A deadly swarm of May tornadoes was more destructive, but ice will go down as the most disruptive element of yet another wacky weather year in North Texas.
After back-to-back years of brutal heat and drought, cold weather, led by an epic December ice storm, was the hallmark of 2013, said Dan Huckabee, a climate specialist for the National Weather Service in Fort Worth.
Over the year, there were five daily record lows and five daily record low maximums recorded for Dallas-Fort Worth. To put that into perspective, there were only five record lows notched in the previous 10 years, Huckabee said.
It was almost like winter didn’t start until spring. From January through March the only records set were for high temperatures.
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But a big change started in April when six record lows or low maximums were recorded at DFW Airport to start the coolest spring since 1997, Huckabee said.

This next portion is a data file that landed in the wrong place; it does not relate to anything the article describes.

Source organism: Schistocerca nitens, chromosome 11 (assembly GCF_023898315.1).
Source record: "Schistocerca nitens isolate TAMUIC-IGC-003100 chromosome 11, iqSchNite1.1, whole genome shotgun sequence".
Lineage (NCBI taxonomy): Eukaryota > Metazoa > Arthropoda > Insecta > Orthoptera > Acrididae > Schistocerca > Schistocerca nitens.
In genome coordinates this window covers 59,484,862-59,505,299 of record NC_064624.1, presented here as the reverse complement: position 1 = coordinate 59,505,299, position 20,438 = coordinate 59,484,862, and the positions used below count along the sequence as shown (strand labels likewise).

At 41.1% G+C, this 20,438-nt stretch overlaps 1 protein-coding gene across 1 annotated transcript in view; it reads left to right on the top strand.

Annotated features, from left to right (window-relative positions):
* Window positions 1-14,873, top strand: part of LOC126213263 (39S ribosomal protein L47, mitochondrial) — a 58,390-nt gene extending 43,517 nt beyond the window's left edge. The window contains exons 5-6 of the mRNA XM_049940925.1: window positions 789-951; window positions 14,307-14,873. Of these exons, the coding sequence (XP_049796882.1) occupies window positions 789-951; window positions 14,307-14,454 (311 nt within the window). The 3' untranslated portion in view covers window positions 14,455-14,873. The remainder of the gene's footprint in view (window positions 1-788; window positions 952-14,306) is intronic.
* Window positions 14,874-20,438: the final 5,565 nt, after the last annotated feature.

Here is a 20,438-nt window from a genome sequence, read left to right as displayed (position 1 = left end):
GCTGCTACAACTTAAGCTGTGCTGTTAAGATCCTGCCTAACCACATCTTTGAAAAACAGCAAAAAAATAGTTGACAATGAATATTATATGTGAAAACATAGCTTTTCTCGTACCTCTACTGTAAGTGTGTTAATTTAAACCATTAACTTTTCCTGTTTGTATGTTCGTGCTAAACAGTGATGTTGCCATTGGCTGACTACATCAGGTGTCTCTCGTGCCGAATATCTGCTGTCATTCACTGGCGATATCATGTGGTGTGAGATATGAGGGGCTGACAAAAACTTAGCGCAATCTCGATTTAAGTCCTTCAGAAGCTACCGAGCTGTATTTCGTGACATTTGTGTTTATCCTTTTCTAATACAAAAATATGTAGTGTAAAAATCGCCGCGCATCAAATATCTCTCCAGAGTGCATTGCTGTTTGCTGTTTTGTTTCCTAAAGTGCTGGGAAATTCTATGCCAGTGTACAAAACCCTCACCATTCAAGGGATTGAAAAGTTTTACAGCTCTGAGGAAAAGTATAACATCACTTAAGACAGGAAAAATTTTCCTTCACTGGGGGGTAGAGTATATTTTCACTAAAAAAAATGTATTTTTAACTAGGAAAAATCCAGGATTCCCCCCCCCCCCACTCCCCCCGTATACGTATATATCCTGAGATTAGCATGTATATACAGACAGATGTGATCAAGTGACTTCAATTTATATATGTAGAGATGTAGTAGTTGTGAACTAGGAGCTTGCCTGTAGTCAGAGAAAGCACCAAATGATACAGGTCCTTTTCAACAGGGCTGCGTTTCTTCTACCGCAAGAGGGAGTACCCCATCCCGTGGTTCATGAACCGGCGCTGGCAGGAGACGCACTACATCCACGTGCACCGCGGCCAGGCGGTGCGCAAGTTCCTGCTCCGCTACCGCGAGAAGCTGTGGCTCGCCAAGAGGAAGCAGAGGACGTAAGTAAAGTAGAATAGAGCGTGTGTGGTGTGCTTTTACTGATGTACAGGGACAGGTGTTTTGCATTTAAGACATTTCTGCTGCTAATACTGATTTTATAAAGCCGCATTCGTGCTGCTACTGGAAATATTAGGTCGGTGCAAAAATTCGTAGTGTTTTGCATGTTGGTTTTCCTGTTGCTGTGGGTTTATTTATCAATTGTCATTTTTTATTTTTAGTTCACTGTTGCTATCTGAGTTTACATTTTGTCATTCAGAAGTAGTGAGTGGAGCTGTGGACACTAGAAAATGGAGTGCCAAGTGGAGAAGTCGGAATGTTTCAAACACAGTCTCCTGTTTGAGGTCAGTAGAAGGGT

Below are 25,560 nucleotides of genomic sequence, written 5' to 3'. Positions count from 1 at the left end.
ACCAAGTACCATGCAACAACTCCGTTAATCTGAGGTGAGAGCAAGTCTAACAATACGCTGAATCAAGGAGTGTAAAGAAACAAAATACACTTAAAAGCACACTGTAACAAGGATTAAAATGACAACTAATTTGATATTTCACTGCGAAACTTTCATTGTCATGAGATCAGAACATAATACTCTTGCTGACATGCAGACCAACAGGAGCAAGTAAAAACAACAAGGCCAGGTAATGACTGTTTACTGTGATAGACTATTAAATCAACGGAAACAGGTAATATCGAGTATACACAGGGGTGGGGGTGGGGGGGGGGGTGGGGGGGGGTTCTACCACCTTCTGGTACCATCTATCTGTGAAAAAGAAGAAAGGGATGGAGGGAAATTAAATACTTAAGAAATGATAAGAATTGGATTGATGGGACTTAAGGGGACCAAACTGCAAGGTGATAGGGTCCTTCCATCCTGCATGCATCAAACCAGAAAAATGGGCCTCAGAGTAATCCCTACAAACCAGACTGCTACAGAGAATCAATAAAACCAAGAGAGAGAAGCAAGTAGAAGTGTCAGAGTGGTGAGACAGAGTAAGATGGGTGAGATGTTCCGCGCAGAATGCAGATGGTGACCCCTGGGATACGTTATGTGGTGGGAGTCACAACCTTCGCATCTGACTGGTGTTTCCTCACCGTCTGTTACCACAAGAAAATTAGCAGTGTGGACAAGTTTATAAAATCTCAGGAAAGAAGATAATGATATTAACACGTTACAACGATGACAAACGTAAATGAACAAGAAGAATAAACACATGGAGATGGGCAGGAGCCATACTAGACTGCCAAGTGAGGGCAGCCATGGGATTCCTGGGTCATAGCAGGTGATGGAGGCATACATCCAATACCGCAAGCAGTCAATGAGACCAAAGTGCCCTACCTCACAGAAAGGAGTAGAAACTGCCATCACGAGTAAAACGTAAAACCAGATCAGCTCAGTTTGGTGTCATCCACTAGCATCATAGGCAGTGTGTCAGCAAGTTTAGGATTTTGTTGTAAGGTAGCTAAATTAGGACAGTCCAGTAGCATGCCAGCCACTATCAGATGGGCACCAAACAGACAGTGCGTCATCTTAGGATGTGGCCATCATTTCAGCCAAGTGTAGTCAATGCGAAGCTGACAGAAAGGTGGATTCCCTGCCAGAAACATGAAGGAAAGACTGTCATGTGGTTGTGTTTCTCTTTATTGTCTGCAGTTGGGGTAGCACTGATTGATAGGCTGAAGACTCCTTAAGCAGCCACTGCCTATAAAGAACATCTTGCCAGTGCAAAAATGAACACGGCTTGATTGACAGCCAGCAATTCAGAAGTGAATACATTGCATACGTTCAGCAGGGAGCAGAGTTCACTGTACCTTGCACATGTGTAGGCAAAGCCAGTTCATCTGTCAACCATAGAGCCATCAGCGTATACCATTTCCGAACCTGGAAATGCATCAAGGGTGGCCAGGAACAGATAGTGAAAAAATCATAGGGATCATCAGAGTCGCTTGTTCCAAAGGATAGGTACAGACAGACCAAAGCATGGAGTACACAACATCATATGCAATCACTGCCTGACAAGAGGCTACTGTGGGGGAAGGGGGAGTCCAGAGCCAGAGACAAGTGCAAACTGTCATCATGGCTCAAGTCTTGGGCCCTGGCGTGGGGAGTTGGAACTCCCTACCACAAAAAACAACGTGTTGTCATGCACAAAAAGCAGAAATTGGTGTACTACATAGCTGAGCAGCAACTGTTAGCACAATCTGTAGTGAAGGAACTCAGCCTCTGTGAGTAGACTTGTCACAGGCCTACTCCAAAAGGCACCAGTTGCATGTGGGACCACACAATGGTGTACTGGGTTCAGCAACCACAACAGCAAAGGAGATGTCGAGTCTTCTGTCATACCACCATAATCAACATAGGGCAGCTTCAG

Overall temperatures were below normal from March through July.
Gardeners in Mineral Wells and Weatherford were bedeviled by late freezes in early May and DFW dipped into the 30s in May for the first time since 1903.
Summer stayed mild with two “cool” stretches in July. On the 15th, the mercury topped out at 74 degrees, the lowest high temperature for July in DFW since 1945.
But August was its usual self with sixteen 100-degree days, including a high of 105 on the 31st. September was equally toasty with overall temperatures 4.4 degrees warmer than normal.
Everything changed again in November with five straight days of wintry precipitation from Nov. 22-26. DFW was below 40 degrees for nearly 60 hours during the month, including three days with lows in the 20s, the most since November 1993.
But the Arctic blast that started on Dec. 5 and persisted for five days was the icing on the cake.
What was expected to be freezing rain turned into up to 4 inches of sleet that morphed into thick ice that tormented road crews and drivers. On Dec. 7, a record low high of 26 was recorded. The previous record of 33 was set in 1950.
“It was quite an even; it was certainly comparable to the February event in 2011,” Huckabee said. “I think the ice storm gets the edge over the May 15 tornado outbreak as the No. 1 weather event of 2013.”